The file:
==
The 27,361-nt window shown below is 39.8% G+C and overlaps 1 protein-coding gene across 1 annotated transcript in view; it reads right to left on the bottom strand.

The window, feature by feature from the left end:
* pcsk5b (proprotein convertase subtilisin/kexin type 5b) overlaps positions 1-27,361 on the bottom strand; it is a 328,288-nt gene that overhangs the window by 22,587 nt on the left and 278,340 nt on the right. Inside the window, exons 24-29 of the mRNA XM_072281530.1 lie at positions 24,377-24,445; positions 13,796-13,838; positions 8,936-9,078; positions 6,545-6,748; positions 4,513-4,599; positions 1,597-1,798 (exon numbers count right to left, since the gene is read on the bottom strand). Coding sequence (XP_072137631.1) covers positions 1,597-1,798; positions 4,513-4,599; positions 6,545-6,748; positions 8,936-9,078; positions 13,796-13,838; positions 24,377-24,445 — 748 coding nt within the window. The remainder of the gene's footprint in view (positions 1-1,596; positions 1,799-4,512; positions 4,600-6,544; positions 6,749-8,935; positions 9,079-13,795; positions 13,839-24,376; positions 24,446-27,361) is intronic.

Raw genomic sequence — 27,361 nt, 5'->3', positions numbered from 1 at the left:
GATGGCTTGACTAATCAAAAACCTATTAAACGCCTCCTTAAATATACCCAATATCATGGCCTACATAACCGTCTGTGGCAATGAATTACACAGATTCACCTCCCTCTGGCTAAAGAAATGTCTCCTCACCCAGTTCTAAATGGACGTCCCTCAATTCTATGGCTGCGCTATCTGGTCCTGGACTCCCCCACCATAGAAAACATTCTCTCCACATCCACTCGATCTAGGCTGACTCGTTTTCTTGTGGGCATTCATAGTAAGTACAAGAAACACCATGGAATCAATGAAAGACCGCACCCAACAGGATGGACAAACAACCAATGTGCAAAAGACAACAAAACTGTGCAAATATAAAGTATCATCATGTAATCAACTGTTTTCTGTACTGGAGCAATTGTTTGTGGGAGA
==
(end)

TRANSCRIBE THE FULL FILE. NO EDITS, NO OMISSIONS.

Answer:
The 27,361-nt window shown below is 39.8% G+C and overlaps 1 protein-coding gene across 1 annotated transcript in view; it reads right to left on the bottom strand.

The window, feature by feature from the left end:
* pcsk5b (proprotein convertase subtilisin/kexin type 5b) overlaps positions 1-27,361 on the bottom strand; it is a 328,288-nt gene that overhangs the window by 22,587 nt on the left and 278,340 nt on the right. Inside the window, exons 24-29 of the mRNA XM_072281530.1 lie at positions 24,377-24,445; positions 13,796-13,838; positions 8,936-9,078; positions 6,545-6,748; positions 4,513-4,599; positions 1,597-1,798 (exon numbers count right to left, since the gene is read on the bottom strand). Coding sequence (XP_072137631.1) covers positions 1,597-1,798; positions 4,513-4,599; positions 6,545-6,748; positions 8,936-9,078; positions 13,796-13,838; positions 24,377-24,445 — 748 coding nt within the window. The remainder of the gene's footprint in view (positions 1-1,596; positions 1,799-4,512; positions 4,600-6,544; positions 6,749-8,935; positions 9,079-13,795; positions 13,839-24,376; positions 24,446-27,361) is intronic.

Raw genomic sequence — 27,361 nt, 5'->3', positions numbered from 1 at the left:
GATGGCTTGACTAATCAAAAACCTATTAAACGCCTCCTTAAATATACCCAATATCATGGCCTACATAACCGTCTGTGGCAATGAATTACACAGATTCACCTCCCTCTGGCTAAAGAAATGTCTCCTCACCCAGTTCTAAATGGACGTCCCTCAATTCTATGGCTGCGCTATCTGGTCCTGGACTCCCCCACCATAGAAAACATTCTCTCCACATCCACTCGATCTAGGCTGACTCGTTTTCTTGTGGGCATTCATAGTAAGTACAAGAAACACCATGGAATCAATGAAAGACCGCACCCAACAGGATGGACAAACAACCAATGTGCAAAAGACAACAAAACTGTGCAAATATAAAGTATCATCATGTAATCAACTGTTTTCTGTACTGGAGCAATTGTTTGTGGGAGA